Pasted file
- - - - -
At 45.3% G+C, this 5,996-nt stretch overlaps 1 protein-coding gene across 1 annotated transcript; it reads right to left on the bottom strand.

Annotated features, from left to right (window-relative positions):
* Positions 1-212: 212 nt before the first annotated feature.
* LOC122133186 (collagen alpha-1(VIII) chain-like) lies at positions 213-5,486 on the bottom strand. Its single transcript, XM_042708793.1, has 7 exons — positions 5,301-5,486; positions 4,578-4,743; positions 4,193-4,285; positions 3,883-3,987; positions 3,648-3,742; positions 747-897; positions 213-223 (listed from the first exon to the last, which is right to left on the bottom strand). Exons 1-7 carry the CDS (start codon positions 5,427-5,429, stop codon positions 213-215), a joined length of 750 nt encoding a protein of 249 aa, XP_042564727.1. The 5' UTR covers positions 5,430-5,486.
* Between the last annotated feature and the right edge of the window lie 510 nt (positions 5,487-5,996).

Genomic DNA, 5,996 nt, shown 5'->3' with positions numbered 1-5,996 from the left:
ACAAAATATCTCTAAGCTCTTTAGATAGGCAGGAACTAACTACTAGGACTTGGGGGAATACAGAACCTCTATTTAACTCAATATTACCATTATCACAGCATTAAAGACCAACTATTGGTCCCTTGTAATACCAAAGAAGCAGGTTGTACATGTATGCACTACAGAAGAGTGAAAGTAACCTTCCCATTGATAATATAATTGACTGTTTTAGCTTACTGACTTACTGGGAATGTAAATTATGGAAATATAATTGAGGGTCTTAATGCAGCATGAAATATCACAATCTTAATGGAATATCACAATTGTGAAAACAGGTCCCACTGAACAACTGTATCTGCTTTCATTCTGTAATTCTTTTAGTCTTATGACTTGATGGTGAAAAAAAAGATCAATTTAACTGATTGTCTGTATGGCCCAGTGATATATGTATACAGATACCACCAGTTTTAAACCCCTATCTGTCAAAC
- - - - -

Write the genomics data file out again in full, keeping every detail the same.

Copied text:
At 45.3% G+C, this 5,996-nt stretch overlaps 1 protein-coding gene across 1 annotated transcript; it reads right to left on the bottom strand.

Annotated features, from left to right (window-relative positions):
* Positions 1-212: 212 nt before the first annotated feature.
* LOC122133186 (collagen alpha-1(VIII) chain-like) lies at positions 213-5,486 on the bottom strand. Its single transcript, XM_042708793.1, has 7 exons — positions 5,301-5,486; positions 4,578-4,743; positions 4,193-4,285; positions 3,883-3,987; positions 3,648-3,742; positions 747-897; positions 213-223 (listed from the first exon to the last, which is right to left on the bottom strand). Exons 1-7 carry the CDS (start codon positions 5,427-5,429, stop codon positions 213-215), a joined length of 750 nt encoding a protein of 249 aa, XP_042564727.1. The 5' UTR covers positions 5,430-5,486.
* Between the last annotated feature and the right edge of the window lie 510 nt (positions 5,487-5,996).

Genomic DNA, 5,996 nt, shown 5'->3' with positions numbered 1-5,996 from the left:
ACAAAATATCTCTAAGCTCTTTAGATAGGCAGGAACTAACTACTAGGACTTGGGGGAATACAGAACCTCTATTTAACTCAATATTACCATTATCACAGCATTAAAGACCAACTATTGGTCCCTTGTAATACCAAAGAAGCAGGTTGTACATGTATGCACTACAGAAGAGTGAAAGTAACCTTCCCATTGATAATATAATTGACTGTTTTAGCTTACTGACTTACTGGGAATGTAAATTATGGAAATATAATTGAGGGTCTTAATGCAGCATGAAATATCACAATCTTAATGGAATATCACAATTGTGAAAACAGGTCCCACTGAACAACTGTATCTGCTTTCATTCTGTAATTCTTTTAGTCTTATGACTTGATGGTGAAAAAAAAGATCAATTTAACTGATTGTCTGTATGGCCCAGTGATATATGTATACAGATACCACCAGTTTTAAACCCCTATCTGTCAAAC